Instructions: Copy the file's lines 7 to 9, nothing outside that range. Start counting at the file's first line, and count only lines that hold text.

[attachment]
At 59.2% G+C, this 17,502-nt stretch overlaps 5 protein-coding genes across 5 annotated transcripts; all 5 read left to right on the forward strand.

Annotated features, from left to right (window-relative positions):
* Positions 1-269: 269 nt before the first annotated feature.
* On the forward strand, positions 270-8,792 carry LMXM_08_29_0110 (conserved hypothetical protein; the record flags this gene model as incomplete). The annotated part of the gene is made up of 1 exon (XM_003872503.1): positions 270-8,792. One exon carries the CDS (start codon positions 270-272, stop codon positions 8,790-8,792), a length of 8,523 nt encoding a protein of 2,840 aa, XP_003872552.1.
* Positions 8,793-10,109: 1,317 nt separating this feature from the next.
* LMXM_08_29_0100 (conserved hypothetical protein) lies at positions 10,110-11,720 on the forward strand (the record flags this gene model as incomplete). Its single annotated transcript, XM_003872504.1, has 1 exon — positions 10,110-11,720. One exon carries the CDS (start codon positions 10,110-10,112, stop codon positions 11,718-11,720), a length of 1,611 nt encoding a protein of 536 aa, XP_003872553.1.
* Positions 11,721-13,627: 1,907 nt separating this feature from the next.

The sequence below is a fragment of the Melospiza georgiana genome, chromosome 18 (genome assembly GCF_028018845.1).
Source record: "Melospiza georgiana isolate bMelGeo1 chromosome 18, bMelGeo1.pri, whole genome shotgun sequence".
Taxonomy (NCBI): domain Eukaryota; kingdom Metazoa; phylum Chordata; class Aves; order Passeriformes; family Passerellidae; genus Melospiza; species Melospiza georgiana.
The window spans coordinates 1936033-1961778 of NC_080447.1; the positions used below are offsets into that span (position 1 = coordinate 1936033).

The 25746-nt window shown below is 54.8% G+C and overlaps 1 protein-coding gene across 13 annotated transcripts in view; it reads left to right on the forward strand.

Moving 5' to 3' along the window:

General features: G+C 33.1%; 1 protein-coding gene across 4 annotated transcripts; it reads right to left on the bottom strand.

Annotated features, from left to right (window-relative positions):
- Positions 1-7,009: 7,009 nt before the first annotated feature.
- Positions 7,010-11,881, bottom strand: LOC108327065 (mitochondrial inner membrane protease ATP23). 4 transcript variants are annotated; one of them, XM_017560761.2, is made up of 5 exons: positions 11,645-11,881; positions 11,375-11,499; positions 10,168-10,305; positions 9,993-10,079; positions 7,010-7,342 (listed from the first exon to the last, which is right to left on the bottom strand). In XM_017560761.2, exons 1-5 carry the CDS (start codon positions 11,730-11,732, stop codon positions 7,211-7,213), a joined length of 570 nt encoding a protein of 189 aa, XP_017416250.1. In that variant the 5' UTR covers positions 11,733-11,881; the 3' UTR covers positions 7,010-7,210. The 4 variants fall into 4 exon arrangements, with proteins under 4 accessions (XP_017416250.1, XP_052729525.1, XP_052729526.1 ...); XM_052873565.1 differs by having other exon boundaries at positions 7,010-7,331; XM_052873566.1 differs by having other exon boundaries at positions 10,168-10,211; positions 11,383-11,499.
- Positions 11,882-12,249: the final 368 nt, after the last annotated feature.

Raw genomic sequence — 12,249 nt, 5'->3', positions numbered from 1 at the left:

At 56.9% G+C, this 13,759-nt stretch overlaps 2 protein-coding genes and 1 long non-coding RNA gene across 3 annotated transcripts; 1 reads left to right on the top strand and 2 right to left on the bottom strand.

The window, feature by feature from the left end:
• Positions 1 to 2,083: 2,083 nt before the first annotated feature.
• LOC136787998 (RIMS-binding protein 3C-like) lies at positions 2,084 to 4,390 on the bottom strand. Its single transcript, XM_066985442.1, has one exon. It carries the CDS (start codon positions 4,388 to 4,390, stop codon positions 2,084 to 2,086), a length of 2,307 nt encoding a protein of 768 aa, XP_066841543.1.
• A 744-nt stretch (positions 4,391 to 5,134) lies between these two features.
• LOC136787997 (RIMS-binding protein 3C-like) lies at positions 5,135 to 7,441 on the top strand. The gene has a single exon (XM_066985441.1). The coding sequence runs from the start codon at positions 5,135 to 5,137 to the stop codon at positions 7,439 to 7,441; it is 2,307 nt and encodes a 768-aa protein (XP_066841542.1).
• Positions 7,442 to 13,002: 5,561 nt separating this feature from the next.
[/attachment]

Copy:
* Positions 11,721-13,627: 1,907 nt separating this feature from the next.

The sequence below is a fragment of the Melospiza georgiana genome, chromosome 18 (genome assembly GCF_028018845.1).
Source record: "Melospiza georgiana isolate bMelGeo1 chromosome 18, bMelGeo1.pri, whole genome shotgun sequence".